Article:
The spread between private and public housing I am referring to in the title of my post is, of course, the difference in price between a HDB flat and a comparable (in location and square footage, among other things) private apartment.
Private apartments obviously cost more than HDB flats and are also more “desirable” or “better” for a number of reasons, which I will not elaborate on here. Ample information is available elsewhere, given how property is a national obsession.
Unless you’ve been living in a cave somewhere, you should know that we’re headed for a global recession. Singapore is already in a technical recession and private property prices here are starting to crash. Hard.
We could go on and on about the imminent new supply of private apartments coming on stream and the delayed redevelopment and subsequent letting out of enbloc-purchased units by developers. These are all warning signs that private property prices are poised to go “cliff-diving” (ah, how that catchphrase just rolls off the tongue).
But we won’t. As mentioned before, my blog focuses only on fresh perspectives or perspectives with less exposure. And right now, I want to focus on credit.
Credit as in debt financing for property. Mortgages in other words.
Today’s ongoing global financial and economic crisis was in many ways brought about by too-easily available credit. Enough ink has been spilt over why this is the case. Suffice it to say that banks are now yanking back easy credit, and even though Asia is not the epicentre of the crisis, even here in Singapore, we see that credit availability has been tightened, for both companies as well as individuals.
How does this affect residential property prices?
Well, property being such a big-ticket purchase, it is almost always purchased on credit (for normal people that is).
The thing is, for families that buy HDB flats, credit is exceedingly cheap (by global standards) at 2.6% p.a. from the HDB. Contrast that with the expense associated with a bank loan to purchase private property in Singapore, even if interest rates have been driven to multi-year lows by central banks around the world.
And that’s if you can get a bank loan. Word is getting out that even if servicing debt has not become more onerous, getting credit in the first place is harder than before.
So the spread between private and public housing is set to narrow in Singapore. This is mostly due to private property prices crashing hard after attaining bubble-like characteristics. But what I am pointing out here also is that the spread is contracting because of the unavailability of easy credit. Unavailability of credit, by the way, is also one of the culprits behind shrinking trade, which is unequivocally bad news for trade-dependent Singapore.
Private property prices are falling because bank loans to purchase them are harder to come by. Asset deflation, as economic pundits would put it. Anything that needs credit to purchase (including cars) is going to see its price fall unless that credit is still available.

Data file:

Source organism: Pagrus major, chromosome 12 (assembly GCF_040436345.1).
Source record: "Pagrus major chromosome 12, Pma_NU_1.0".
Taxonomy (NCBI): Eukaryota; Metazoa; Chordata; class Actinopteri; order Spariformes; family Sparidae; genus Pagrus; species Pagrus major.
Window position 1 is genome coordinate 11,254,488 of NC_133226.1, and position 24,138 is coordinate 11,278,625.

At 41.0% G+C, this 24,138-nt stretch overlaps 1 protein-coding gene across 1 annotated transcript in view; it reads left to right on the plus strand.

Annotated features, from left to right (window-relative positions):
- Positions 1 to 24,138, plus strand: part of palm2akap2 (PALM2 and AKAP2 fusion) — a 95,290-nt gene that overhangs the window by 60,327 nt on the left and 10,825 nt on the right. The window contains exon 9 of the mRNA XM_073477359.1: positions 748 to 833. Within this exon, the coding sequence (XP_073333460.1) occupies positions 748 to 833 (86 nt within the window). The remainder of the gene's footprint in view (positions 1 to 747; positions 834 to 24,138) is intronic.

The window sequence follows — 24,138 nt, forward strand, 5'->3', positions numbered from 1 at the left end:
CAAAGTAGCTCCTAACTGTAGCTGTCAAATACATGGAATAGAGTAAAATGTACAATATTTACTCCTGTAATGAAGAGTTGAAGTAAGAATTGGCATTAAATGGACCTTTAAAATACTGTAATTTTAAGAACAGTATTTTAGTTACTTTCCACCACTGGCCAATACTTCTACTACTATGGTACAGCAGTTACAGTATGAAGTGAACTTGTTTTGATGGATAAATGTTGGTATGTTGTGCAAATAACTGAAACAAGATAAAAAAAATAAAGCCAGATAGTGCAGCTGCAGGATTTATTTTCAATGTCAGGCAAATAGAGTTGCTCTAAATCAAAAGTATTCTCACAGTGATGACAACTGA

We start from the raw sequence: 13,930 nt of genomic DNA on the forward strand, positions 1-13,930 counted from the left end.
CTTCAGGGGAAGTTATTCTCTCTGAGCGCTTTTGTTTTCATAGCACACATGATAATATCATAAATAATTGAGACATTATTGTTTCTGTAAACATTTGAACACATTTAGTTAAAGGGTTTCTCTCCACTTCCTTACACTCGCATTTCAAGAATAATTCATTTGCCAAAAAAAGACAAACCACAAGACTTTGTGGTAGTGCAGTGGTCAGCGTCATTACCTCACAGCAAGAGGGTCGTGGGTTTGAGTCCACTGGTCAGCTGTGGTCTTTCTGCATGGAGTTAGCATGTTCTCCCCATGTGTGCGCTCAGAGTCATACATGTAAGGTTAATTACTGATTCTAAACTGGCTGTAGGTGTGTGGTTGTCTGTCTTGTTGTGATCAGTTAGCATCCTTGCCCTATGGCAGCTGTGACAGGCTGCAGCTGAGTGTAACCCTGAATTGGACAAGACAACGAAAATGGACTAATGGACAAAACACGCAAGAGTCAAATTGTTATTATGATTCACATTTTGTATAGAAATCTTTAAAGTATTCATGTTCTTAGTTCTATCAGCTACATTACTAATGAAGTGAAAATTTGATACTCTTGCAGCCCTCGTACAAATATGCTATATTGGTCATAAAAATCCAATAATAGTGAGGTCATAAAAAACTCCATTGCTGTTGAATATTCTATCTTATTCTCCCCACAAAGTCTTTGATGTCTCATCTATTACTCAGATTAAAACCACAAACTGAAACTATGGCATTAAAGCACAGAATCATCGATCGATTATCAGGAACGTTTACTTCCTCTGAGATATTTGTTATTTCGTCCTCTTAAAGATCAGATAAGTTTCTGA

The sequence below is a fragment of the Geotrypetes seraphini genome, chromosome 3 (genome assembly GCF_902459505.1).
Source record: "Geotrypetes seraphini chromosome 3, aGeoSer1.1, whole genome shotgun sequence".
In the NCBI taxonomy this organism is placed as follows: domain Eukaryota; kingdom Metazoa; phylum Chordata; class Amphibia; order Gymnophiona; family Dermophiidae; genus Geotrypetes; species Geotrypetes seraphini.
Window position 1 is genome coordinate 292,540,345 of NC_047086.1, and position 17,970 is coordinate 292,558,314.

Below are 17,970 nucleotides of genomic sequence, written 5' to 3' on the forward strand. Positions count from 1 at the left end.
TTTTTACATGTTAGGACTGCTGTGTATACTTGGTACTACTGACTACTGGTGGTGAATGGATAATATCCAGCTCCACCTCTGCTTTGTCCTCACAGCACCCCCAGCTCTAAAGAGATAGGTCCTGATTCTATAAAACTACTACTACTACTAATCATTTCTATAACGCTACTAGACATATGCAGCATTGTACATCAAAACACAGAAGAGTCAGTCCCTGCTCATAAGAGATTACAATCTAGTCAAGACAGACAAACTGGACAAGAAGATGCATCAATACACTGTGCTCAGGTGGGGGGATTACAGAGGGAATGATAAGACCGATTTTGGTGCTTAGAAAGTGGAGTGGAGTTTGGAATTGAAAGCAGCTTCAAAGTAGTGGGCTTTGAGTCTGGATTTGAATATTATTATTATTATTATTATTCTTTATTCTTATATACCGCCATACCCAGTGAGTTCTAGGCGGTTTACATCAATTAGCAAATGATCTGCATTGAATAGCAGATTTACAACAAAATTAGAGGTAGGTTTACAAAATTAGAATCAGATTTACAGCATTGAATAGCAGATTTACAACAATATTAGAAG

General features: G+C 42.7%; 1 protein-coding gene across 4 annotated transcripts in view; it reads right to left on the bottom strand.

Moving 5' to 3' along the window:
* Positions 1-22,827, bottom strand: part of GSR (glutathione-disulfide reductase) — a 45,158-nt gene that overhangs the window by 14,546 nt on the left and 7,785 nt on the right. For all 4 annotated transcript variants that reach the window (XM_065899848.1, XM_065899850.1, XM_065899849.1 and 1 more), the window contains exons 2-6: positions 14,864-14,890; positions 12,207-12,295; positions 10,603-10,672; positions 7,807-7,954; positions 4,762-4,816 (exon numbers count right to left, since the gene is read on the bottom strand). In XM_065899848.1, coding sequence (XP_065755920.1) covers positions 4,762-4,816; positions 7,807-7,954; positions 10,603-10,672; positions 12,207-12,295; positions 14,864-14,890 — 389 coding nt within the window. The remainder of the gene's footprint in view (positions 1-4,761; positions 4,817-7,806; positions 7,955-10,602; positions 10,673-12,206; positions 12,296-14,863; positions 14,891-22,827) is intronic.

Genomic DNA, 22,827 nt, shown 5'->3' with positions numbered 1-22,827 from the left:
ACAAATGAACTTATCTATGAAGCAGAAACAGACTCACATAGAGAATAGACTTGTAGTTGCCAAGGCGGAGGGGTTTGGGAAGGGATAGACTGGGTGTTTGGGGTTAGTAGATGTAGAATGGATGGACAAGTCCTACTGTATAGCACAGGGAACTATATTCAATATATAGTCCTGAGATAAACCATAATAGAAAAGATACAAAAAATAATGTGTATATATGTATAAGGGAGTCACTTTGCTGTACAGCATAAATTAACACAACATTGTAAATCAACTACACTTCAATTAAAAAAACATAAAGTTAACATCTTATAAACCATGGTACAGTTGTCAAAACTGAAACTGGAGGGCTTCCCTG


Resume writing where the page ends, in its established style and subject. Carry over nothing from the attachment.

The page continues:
To put it another way, HDB flats in the near and foreseeable future are likely to be priced at only a modest discount to private property. Not because they are almost as desirable as private apartments (which is debatable), but because they are far easier and cheaper to obtain financing for, and are easier to move in a property market that is in recession.
In some ways, these factors have always applied, but they are more pertinent today than before because the era of easy credit has come to an end.
So what does this mean for property buyers and sellers?
I am not in the habit of giving advice on this blog, much less advice that has import on actions of such magnitude as property transactions. So don’t misconstrue anything here as advice, you have been warned.
Now that the disclaimer has been done with, my take is this:
HDB prices are likely to reverse course after a short-term rise, and start to slide as Singapore endures a serious recession. But their slide will be cushioned by many reasons, including the ones I have cited above.
As for private property prices taking a tumble, does this mean that they are a good, cheap, value-for-money buy?
It depends on your view as to whether reflation will occur, whether easy credit will make a comeback, and whether the economy will swing back to the same dizzying heights it experienced in 2006 through mid-2007.
This is entirely reasonable to expect as Asia in general and Singapore in particular suffered much less of the speculative excesses of the real estate markets in developed countries.
On the other hand, economists and “analysts”, never mind their dismal track record for forecasting, have been busy prognosticating that recovery will take place in the [insert number] quarter of 20[insert number], after credit and economic conditions “stabilize” and return to “normal”.
“Normal”, as I am fond of reminding people, is a matter of historical perspective and frame of reference.